Obama, in Cambodia, Sidesteps Ghosts of American Wartime Past
PHNOM PENH, Cambodia — Four decades after American warplanes carpet-bombed this impoverished country, an American president came to visit for the first time. He came not to defend the past, nor to apologize for it. In fact, he made no public mention of it whatsoever.
President Obama’s visit to a country deeply scarred by its involvement with the United States did nothing to purge the ghosts or even address them. Mr. Obama made clear he came only because Cambodia happened to be the site for a summit meeting of Asian leaders, but given the current government’s human rights record, he was intent on avoiding much interaction with the host.
“How are you?” Mr. Obama asked Prime Minister Hun Sen when he showed up, unsmiling, for a meeting made necessary by protocol. “Good to see you.”
Those, as it turned out, were the only words he uttered publicly to or about Cambodia during his two days here. In private, aides said, Mr. Obama pressed Mr. Hun Sen about repression. While they usually characterize even the most hostile meeting in diplomatic terms, in this case they were eager to call the meeting “tense.”...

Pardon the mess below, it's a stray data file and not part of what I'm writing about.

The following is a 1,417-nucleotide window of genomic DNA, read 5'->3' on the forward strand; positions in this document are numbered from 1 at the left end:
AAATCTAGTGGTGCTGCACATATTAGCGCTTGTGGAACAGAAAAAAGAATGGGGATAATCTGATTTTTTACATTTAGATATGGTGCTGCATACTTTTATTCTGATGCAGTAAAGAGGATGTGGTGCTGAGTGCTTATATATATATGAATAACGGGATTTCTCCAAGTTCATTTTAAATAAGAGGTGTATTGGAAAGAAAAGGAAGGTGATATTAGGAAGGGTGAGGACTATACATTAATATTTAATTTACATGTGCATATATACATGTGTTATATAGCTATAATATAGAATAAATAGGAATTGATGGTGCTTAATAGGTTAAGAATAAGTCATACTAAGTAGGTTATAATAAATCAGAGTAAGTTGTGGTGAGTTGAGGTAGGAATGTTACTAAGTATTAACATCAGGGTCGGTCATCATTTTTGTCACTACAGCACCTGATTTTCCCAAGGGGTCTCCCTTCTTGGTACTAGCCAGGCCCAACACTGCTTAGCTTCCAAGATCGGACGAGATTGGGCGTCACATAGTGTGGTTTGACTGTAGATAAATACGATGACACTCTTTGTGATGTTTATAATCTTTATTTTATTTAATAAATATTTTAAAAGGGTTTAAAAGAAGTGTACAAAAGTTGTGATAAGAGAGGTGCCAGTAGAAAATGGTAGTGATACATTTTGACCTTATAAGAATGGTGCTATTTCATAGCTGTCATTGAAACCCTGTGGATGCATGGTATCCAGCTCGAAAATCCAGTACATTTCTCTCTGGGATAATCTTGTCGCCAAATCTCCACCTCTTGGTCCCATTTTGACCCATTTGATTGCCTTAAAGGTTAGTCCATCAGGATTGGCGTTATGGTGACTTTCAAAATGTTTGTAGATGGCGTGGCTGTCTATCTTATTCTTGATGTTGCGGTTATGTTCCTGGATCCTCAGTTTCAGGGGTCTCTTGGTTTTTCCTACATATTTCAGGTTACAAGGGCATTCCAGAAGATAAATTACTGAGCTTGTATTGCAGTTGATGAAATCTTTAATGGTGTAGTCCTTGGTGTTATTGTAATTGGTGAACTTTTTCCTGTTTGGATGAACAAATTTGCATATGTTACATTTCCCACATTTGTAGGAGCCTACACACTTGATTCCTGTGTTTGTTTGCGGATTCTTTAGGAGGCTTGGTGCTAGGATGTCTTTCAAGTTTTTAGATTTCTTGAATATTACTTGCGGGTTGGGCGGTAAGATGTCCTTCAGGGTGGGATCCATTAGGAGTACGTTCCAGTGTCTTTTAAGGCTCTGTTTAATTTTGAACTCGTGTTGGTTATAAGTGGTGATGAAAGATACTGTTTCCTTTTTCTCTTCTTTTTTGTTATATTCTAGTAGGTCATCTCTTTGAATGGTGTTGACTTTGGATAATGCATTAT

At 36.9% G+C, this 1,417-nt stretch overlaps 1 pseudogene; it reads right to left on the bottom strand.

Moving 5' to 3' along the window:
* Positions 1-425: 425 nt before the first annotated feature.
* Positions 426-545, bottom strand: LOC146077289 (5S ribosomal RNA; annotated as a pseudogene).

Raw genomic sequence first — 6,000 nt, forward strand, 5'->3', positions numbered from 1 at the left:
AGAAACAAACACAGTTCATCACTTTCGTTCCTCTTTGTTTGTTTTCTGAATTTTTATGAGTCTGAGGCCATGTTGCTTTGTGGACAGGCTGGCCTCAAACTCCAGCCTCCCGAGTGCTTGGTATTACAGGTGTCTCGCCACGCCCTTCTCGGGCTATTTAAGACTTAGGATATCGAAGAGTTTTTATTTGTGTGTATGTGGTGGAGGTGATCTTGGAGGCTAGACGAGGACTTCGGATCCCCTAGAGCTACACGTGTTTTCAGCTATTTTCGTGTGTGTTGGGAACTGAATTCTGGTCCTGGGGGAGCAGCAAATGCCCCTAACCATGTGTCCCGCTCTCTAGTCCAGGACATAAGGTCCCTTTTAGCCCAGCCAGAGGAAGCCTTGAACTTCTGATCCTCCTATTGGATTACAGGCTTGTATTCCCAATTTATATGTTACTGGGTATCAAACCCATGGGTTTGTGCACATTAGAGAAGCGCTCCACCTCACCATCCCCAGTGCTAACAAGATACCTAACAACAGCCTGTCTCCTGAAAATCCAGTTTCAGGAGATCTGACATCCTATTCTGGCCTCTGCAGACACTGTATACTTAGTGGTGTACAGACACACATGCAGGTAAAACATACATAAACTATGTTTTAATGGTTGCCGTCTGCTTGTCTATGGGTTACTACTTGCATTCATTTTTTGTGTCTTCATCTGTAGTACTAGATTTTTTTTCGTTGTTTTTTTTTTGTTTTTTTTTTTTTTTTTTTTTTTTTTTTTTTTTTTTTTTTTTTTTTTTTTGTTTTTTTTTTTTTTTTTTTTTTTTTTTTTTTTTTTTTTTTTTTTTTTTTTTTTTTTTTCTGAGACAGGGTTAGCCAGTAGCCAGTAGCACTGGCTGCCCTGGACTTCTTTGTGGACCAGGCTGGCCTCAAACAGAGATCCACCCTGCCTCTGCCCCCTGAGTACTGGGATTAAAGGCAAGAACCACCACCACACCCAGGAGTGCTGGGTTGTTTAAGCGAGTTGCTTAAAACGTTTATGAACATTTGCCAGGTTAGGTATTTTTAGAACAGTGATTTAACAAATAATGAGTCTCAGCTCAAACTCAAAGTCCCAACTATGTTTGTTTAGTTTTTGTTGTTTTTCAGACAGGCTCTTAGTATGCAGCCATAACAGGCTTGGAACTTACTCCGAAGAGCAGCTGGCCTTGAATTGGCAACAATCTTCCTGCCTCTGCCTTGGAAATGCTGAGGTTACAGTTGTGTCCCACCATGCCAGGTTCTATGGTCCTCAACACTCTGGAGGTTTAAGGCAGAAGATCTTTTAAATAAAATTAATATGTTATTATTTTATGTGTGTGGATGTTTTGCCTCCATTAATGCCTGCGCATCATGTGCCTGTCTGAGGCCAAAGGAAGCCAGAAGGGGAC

comments powered by Disqus
- Colorado Students Strip Naked in Protest of ‘Censorship’ of AP History Classes
- They should give this definition of History to all first year undergrads on their first day
- Field Report: What I learned by attending a workshop on Korean history
- Historians suggest ways California can integrate gay history into the school curriculum
- Now it’s Andrew Bacevich’s turn to do a MOOC